What to do with my money, until, when, or if real estate corrects??

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Submitted by treehugger on July 25, 2018 - 6:24pm

Well, I have been saving my money hoping to buy another house (wanted to buy smaller single story and rent out for a few years and then downsize once kids gone), with crazy prices that ship has sailed, at least locally.....considering moving once youngest done with high school in three years. We own the house we live in and also own a rental condo (both have reasonably low mortgages and 3.0% and 3.4% 30 year mortgages).

Now I sit on a pile of cash (ok, maybe not a lot by some of your standards, but a lot for me), what do I do with it? I am risk averse and completely do not understand investing, don't know who to trust. I have a retirement account at work and a fidelity Roth IRA.

I am correcting some of my previous years stupid decisions (leased a mercedes SUV that ends next month) and just paid cash for a gently used 2017 volvo.

I talked to a financial adviser a few months ago (free through my work) and he said "wow, great job, you are on the right track" (I guess you get what you pay for) have been involved with reading this blog for years and now am turning to the smart kids for some suggestions, any thoughts?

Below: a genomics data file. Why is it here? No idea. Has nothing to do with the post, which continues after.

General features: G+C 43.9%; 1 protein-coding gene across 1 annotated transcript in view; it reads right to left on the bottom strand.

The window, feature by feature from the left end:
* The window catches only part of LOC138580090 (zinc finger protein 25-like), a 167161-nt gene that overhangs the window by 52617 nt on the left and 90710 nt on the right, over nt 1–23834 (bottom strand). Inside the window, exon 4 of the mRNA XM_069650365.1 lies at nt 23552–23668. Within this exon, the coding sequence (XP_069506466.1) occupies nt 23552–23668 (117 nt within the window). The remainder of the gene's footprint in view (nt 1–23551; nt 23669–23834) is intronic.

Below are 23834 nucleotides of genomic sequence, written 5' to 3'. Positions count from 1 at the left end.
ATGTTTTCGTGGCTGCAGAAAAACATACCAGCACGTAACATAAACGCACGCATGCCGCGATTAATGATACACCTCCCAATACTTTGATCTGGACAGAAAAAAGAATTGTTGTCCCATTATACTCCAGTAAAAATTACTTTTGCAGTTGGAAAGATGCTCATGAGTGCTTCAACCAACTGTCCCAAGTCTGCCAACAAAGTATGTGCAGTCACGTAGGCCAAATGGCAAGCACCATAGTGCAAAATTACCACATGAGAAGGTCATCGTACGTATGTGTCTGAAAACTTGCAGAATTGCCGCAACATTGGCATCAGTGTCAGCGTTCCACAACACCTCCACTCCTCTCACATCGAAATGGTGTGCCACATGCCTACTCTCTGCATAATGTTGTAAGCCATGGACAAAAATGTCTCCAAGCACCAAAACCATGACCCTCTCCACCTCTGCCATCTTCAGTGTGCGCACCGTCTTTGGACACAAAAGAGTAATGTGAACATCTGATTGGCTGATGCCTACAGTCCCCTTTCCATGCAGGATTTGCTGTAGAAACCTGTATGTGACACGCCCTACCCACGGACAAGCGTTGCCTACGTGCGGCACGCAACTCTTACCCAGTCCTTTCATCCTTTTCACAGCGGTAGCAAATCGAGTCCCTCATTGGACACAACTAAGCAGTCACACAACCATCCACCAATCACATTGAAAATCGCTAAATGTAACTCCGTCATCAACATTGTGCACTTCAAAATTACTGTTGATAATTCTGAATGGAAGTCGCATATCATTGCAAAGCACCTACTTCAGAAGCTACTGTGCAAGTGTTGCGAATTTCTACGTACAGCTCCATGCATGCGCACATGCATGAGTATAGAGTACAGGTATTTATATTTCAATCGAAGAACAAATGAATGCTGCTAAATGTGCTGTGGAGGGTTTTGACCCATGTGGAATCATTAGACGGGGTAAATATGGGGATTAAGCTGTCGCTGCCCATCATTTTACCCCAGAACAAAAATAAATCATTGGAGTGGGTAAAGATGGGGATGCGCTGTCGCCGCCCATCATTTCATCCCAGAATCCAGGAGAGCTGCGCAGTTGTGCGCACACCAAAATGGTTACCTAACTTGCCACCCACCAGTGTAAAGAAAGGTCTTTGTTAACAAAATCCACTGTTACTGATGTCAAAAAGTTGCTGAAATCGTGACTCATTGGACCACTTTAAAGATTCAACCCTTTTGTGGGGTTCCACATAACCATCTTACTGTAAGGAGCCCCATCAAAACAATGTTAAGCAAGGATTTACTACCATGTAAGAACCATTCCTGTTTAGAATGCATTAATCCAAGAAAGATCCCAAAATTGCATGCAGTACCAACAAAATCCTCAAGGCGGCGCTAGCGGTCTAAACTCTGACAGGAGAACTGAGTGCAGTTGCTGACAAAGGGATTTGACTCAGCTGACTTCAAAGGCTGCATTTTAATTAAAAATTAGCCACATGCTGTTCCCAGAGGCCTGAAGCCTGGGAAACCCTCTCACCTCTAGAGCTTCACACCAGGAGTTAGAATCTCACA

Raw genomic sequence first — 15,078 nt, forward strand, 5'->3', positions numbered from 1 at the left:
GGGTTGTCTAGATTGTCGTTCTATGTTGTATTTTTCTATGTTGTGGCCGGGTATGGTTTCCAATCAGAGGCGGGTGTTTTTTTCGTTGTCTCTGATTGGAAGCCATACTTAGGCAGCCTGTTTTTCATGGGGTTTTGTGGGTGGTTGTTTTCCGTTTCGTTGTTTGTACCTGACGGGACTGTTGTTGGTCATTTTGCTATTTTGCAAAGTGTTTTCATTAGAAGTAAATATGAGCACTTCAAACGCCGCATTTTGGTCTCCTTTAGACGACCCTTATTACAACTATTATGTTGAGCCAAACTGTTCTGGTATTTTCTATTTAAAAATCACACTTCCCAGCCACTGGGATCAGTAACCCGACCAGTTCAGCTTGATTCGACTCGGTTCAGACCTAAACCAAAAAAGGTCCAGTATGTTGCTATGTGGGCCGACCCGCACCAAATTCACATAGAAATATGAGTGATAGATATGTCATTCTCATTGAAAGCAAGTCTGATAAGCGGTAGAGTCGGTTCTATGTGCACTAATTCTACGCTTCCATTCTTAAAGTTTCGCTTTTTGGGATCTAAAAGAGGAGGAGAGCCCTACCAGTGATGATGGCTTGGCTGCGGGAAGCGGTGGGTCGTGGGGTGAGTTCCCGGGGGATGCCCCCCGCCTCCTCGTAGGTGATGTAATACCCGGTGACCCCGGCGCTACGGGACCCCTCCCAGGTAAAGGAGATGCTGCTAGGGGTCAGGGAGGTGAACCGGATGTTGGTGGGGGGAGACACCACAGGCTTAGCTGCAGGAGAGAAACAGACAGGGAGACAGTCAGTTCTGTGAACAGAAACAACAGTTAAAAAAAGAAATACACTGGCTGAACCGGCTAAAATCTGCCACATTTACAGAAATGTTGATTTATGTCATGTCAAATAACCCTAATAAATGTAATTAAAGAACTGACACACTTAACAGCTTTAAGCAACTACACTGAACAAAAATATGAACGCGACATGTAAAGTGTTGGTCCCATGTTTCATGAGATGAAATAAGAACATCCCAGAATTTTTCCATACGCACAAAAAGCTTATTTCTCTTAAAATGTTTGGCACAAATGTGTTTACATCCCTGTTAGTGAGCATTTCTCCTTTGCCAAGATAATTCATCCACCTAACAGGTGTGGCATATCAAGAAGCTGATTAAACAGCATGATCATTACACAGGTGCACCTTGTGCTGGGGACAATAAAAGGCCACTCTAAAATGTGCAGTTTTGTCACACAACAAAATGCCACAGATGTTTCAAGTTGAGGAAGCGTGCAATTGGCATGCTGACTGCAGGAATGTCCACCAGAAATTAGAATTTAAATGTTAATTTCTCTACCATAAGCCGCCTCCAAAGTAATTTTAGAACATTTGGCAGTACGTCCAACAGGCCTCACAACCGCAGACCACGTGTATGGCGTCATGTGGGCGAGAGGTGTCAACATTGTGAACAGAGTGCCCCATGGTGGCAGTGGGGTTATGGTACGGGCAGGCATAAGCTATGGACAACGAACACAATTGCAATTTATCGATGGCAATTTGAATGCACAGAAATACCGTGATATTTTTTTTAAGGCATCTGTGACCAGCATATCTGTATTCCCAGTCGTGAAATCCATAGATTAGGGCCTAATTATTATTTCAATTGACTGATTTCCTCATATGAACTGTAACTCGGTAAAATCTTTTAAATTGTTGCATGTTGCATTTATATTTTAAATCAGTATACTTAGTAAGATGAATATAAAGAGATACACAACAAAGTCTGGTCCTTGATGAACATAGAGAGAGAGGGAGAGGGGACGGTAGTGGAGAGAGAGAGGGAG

Submitted by gzz on July 25, 2018 - 7:12pm.

Those are more than reasonable rates, they are awesome for 30 year mortgages.

Some suggestions:

1. Silver has a kind of peak oil issue. It is used more and more in electronics, especially batteries and solar panels, but mining costs keep going up and the good mines with low production costs are gone or getting low. The recent fall below $16/oz I think makes a good entry point. It hit 50 a few years ago, and adjusted for inflation, it was 150 in 1981. If you have a long time horizon, buy now, hold for the next spike. Might be a 20 year wait, but I think about 10 years is more likely, and also reflects the time between the two prior price spikes. But it is hard to see it getting much lower simply because few mines can produce it at current prices.

2. There is a special kind of muni bond that are not tax free, most of them are called "build america bonds." I think they represent a great balance of strong returns and low risk, and they pay out cash monthly. The one I have owned for many years has the ticker BBN and pays 6.5% per year.